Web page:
City Transformation "Trinity"
I also believe there is a city transformation "trinity," if you will allow me to use that word in this way. I believe three groups of people are vital to bringing change to the spiritual climate in a city: (1) intercessors, who are called to intercede for the city; (2) apostolic nuclear church leaders, who are church leaders with a vision for their cities; and (3) marketplace leaders, or more specifically, workplace apostles. These are men and women called to impact their cities through their spheres of influence in government, business and education.

In 2003, the Lord began to impress upon me that I was to start bringing the workplace leaders and ministries together in the city of Atlanta for a vision of transforming the city. We partnered with the Billy Graham Evangelistic Association in April 2004 to host a workplace conference for the city. However, nothing really sparked any ongoing initiatives from that meeting.

I continued to meet with the workplace ministries, but nothing seemed to be happening. I kept trying to find intercessors in the city, but I was unsuccessful. Finally, I got to know Alistair Petrie when I had him speak at our international conference in October 2004. Alistair is an authority and researcher on city transformation. When I shared my frustration with him, he said, "Oh, you need to meet Jacquie Tyre. She is your city intercessor." I met with Jacquie, and things immediately began to happen. I began connecting with some of the city church leaders.

A short time later, in February 2005, Graham Power, founder of Transformation Africa and the Global Day of Prayer, came through town. I was asked to host a meeting for Graham to share the vision of the Global Day of Prayer. Up to this point, the city had not made any decisions about joining this initiative; but that day about 100 leaders in the city came to hear Graham and by the end of the meeting made a commitment to hold an Atlanta Global Day of Prayer. Things started moving fast. Within 30 days $125,000 was raised, a 20,000-seat venue was reserved and the city began coming together.

I believe the reason that all this happened is because these three groups of people came together in a unified effort to impact our city-intercessors, apostolic church leaders and workplace leaders.

God Is Birthing City Coalitions
City coalitions are forming in larger cities around the United States, as well as internationally. These coalitions usually include workplace leaders, pastors, non-profit workplace ministries and intercessors. When you combine these four groups of people, you have a very strong core of leadership that can impact a city. However, the challenge is bringing these leaders together in such a way that there is real unity.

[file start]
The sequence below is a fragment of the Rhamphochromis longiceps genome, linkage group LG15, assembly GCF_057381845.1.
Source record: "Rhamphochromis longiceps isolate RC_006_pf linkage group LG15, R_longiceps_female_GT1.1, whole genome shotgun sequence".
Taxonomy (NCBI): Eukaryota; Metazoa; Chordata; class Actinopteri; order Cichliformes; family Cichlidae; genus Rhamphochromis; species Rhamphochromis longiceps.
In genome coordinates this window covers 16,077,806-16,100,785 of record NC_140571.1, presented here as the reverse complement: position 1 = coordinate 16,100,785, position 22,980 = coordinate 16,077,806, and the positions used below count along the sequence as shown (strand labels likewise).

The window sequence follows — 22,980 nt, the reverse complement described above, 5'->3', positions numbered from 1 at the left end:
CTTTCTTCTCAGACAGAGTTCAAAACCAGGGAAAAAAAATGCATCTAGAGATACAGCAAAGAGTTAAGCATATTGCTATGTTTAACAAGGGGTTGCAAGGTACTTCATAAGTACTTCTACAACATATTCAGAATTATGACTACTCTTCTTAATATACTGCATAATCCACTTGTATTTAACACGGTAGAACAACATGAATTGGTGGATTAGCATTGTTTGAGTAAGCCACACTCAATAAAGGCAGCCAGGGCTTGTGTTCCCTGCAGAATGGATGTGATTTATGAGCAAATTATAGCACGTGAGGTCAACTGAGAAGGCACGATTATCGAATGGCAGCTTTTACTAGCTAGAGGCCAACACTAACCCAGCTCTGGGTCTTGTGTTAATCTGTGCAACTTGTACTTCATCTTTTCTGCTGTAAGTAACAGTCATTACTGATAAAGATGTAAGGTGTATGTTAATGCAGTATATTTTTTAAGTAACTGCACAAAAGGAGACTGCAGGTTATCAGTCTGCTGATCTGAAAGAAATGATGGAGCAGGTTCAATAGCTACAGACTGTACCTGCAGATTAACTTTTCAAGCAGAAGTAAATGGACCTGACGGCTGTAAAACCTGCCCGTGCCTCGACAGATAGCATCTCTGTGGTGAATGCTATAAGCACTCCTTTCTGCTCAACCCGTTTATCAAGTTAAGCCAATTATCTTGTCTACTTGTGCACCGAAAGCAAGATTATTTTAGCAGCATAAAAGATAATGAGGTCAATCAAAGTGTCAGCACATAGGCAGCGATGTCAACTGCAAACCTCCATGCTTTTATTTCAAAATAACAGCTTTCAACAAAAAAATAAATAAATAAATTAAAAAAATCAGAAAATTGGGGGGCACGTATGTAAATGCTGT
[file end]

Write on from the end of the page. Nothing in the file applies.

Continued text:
Rick Boxx is a workplace leader in Kansas City who saw the need to begin such a coalition. "I felt the Lord leading me to develop a citywide model that would be effective in living out John 17," he says. "The desire to see a unified effort between the different ministries and business leaders who have influence over the workplaces of Kansas City led me to contact several of them for our first meeting. We determined to begin meeting on a regular basis to see what God might do with this group." Their first cooperative dinner meeting had more than 600 in attendance. They are now seeking God's vision for transformation in their city. Similar coalitions are now under way in many cities, including Atlanta, Georgia; Raleigh, North Carolina; Austin, Texas; Spartanburg, South Carolina; San Marco, California; Chicago, Illinois; Minneapolis, Minnesota, and in the San Francisco Bay area in California, just to name a few.

The Bible says that we are called to disciple the nations. You cannot disciple a nation until you disciple a city and the people in that city. I believe that God has begun to move upon His people in the cities, for the sake of the nations.

How About You?
 1. Do you think a city can be transformed for Jesus Christ? Why or why not?
 2. What would your workplace or city look like if it were to be transformed by Jesus Christ? List three things that would be different.

Reprinted with Permission from The 9 to 5 Window, by Os Hillman, Regal Books.
Visit www.faithandworkresources.com link to the right of this page for more on this resource.